A 2024 revision to the International Building Code (IBC) would require more robust design standards for solar energy facilities. The proposed change from the International Code Council (ICC) would elevate design standards for solar facilities from Risk Category 1 to Category 2 in an attempt to increase their ability to minimize damage from hurricanes, tornadoes and other extreme weather events.

What It Means

This change would increase load factors by about 15% on average, meaning that components that are subjected to the most stress would need to be redesigned to withstand the greater force. The Category 2 risk standards essentially require that all components of the solar installation — piles, racking systems, trackers and modules — be able to withstand wind speeds of approximately 145 to 150 miles per hour (mph), versus approximately 135 mph — typically the upper limit on standard solar structures under Risk Category 1 standards. The likely outcome would be an increase in the size of piles as well as use of heavier gauge steel in racking structures, clips and other connectors.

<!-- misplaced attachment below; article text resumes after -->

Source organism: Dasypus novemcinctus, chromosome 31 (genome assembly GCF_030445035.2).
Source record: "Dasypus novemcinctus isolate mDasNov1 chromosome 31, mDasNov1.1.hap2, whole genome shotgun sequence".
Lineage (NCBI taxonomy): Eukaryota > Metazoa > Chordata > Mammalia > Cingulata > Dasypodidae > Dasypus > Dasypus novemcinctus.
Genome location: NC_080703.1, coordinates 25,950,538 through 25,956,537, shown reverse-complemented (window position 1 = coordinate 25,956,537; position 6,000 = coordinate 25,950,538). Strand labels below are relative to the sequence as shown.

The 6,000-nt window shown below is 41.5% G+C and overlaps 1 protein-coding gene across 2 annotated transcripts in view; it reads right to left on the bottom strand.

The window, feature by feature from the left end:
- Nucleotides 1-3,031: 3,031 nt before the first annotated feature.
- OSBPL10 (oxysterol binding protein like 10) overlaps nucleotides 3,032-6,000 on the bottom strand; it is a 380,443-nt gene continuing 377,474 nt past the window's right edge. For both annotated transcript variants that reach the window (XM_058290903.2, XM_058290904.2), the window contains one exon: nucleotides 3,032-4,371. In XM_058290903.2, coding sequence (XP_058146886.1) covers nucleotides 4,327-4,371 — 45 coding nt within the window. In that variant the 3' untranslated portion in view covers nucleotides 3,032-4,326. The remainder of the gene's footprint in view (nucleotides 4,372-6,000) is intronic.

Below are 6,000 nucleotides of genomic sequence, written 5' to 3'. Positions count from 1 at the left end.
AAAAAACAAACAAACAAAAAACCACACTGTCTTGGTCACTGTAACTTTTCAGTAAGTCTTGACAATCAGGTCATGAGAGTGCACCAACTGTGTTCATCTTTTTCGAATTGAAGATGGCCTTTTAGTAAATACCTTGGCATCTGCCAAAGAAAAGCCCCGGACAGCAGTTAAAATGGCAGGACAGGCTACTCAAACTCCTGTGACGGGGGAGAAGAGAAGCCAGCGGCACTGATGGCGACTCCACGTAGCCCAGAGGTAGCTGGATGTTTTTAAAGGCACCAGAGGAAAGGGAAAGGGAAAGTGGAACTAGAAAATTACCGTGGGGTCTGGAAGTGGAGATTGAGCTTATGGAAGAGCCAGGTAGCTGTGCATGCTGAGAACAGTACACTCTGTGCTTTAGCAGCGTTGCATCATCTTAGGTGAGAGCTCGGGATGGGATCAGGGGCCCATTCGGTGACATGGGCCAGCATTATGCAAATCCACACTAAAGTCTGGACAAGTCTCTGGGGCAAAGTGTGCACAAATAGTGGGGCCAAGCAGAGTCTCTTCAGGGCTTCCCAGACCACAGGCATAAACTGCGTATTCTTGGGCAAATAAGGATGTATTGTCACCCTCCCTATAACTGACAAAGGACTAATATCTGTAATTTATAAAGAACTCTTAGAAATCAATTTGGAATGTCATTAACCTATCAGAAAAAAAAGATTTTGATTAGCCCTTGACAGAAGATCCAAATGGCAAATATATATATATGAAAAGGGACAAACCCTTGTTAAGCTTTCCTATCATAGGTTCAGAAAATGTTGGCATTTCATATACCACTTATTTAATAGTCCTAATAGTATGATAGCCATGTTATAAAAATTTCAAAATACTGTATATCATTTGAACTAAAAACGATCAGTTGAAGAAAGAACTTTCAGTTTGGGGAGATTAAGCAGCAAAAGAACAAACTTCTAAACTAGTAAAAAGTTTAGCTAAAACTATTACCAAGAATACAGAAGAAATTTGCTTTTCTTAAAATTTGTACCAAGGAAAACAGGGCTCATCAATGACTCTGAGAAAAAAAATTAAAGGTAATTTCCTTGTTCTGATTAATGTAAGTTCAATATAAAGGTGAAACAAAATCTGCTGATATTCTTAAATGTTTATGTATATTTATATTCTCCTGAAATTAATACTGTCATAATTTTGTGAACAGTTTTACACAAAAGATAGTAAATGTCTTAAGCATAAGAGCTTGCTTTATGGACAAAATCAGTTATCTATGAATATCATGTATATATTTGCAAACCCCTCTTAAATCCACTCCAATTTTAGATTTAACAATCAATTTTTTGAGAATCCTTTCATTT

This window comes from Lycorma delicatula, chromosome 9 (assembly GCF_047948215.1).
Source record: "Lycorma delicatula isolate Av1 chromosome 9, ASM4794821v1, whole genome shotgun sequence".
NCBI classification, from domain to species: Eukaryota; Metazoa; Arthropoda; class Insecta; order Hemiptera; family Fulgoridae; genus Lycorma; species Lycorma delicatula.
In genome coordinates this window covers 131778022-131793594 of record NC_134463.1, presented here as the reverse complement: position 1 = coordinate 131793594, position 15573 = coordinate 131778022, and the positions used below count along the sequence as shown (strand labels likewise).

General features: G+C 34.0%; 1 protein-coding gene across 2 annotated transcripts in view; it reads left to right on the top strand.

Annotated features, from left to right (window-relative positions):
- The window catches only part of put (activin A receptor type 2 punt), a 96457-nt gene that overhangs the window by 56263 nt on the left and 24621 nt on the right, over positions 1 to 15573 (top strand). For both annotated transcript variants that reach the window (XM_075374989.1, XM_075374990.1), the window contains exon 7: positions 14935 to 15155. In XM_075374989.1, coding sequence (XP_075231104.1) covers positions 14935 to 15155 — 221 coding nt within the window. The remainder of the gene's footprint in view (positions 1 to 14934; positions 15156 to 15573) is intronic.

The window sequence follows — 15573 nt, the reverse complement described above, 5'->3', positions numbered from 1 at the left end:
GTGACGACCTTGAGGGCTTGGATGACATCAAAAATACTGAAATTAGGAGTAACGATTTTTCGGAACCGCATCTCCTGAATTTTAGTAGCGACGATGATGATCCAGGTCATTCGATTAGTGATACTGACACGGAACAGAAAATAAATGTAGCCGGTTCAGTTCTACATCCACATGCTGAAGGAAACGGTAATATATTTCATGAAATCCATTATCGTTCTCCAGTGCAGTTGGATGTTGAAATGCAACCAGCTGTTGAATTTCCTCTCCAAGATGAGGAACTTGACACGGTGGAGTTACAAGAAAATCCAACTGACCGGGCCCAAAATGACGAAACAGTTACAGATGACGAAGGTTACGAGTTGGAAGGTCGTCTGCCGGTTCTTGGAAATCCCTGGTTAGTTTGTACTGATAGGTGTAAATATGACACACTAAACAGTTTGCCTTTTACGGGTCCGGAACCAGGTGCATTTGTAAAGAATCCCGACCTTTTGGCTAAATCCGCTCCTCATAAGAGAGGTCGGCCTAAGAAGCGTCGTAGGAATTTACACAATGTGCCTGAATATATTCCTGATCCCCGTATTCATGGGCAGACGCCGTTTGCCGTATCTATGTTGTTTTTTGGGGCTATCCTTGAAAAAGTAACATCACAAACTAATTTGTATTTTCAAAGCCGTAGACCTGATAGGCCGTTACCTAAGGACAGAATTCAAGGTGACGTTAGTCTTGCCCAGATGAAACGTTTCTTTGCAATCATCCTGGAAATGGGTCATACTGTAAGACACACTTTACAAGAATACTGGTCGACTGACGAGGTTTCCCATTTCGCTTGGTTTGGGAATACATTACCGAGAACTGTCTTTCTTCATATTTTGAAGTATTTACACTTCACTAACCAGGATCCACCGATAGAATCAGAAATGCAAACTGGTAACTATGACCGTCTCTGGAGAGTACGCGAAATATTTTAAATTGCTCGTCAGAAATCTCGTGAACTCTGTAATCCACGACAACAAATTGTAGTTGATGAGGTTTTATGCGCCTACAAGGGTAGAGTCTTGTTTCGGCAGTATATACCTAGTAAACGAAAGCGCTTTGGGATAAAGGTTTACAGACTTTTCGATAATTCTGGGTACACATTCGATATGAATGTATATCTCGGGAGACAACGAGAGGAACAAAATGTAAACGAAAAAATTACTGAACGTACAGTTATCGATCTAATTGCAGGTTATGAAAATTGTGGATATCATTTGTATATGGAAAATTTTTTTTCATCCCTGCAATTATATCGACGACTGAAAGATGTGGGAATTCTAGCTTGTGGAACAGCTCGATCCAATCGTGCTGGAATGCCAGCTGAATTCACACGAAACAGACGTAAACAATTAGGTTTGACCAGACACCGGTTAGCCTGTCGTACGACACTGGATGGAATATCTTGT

How Will It Be Imposed?

In order for the code change to become effective, it must be published formally by the ICC. It is likely that publication will occur in the third or fourth quarter of 2023, based on historic publication dates for past IBC code changes.

Even after that step, the change is likely to only be applicable to a project if the code is formally adopted as a new building standard by the jurisdiction that has approval authority for a given solar project. These authorities having jurisdiction (AHJ) are primarily municipalities, counties, state agencies, tribal authorities and other government or quasi-government entities that have legal authority to enforce building codes.  

However, the new code requirements may also be imposed by other parties with a material interest in the project, such as insurers or financial institutions. These requirements may be imposed even if the AHJ has not yet adopted a change to Risk Category 2.

Waivers May Be Available